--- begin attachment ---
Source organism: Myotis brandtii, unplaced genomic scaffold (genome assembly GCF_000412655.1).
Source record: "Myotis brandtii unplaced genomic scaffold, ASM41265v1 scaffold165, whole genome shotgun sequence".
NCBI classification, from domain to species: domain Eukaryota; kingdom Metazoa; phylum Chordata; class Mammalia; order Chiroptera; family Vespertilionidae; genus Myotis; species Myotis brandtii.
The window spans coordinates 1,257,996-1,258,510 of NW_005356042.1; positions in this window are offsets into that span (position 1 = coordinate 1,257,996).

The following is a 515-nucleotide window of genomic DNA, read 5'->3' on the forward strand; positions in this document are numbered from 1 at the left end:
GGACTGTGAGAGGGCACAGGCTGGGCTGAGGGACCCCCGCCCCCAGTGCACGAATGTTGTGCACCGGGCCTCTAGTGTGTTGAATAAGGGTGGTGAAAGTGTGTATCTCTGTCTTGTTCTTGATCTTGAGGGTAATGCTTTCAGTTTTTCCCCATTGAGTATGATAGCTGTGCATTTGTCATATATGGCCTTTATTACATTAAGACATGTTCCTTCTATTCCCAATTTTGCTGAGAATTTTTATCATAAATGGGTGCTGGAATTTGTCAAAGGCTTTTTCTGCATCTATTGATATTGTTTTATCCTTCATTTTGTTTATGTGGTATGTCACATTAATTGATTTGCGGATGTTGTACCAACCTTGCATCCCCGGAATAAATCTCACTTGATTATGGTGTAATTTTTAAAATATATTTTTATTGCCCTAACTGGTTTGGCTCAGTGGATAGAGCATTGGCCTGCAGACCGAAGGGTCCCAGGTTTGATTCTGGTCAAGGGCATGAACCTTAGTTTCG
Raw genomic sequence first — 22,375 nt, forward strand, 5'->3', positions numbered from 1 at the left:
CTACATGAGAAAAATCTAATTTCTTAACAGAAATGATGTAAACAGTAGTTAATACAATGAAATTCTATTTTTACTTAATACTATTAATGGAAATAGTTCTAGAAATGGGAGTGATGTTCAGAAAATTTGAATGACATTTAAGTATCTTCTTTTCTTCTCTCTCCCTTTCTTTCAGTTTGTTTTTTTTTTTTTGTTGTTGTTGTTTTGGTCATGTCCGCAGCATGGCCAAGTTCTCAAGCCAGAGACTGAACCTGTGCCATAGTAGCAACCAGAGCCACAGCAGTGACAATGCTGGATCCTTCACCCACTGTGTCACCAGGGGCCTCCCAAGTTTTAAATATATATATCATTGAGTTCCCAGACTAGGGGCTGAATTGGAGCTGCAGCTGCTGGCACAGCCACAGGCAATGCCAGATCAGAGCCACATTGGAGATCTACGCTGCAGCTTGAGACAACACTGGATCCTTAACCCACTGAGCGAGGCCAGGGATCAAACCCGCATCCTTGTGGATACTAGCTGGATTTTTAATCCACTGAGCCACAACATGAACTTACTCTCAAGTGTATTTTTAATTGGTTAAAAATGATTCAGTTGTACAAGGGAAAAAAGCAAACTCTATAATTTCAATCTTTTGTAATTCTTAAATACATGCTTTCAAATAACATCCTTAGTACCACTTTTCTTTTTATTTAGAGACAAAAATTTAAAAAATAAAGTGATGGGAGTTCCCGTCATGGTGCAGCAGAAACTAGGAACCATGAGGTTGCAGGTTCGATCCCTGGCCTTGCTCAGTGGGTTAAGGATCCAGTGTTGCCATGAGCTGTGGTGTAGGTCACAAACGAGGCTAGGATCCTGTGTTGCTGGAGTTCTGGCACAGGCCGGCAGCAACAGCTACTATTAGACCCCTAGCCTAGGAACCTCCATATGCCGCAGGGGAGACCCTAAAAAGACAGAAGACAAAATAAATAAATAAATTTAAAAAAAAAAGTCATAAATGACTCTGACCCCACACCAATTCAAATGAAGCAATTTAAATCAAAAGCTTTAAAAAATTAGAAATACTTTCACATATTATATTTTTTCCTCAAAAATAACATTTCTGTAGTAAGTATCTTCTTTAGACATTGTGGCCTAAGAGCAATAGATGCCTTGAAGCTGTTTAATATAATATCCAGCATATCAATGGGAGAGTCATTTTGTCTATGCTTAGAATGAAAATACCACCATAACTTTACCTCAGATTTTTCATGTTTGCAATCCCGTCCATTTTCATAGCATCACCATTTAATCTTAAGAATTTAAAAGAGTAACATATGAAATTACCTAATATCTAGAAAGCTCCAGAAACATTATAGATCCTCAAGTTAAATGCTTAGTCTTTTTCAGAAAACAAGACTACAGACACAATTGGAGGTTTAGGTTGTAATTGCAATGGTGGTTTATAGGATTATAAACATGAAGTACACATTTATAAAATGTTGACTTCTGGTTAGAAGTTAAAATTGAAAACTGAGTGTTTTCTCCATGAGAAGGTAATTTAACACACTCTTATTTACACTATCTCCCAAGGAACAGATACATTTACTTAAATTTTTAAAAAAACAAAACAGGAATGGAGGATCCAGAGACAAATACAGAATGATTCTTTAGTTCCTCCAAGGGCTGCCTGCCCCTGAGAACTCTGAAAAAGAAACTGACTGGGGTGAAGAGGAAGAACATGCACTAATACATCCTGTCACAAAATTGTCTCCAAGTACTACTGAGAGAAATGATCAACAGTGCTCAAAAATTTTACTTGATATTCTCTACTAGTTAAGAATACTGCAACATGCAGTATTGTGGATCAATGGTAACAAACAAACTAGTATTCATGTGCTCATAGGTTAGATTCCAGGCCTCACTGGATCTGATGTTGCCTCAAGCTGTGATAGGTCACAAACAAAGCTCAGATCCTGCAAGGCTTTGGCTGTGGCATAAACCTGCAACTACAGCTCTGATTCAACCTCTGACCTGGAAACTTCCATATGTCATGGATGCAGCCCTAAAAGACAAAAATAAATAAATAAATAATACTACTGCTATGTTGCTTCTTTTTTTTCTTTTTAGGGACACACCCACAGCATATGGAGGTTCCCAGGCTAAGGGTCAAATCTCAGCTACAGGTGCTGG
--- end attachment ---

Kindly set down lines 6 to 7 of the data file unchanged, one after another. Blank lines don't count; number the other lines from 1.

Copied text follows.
GGACTGTGAGAGGGCACAGGCTGGGCTGAGGGACCCCCGCCCCCAGTGCACGAATGTTGTGCACCGGGCCTCTAGTGTGTTGAATAAGGGTGGTGAAAGTGTGTATCTCTGTCTTGTTCTTGATCTTGAGGGTAATGCTTTCAGTTTTTCCCCATTGAGTATGATAGCTGTGCATTTGTCATATATGGCCTTTATTACATTAAGACATGTTCCTTCTATTCCCAATTTTGCTGAGAATTTTTATCATAAATGGGTGCTGGAATTTGTCAAAGGCTTTTTCTGCATCTATTGATATTGTTTTATCCTTCATTTTGTTTATGTGGTATGTCACATTAATTGATTTGCGGATGTTGTACCAACCTTGCATCCCCGGAATAAATCTCACTTGATTATGGTGTAATTTTTAAAATATATTTTTATTGCCCTAACTGGTTTGGCTCAGTGGATAGAGCATTGGCCTGCAGACCGAAGGGTCCCAGGTTTGATTCTGGTCAAGGGCATGAACCTTAGTTTCG
Raw genomic sequence first — 22,375 nt, forward strand, 5'->3', positions numbered from 1 at the left: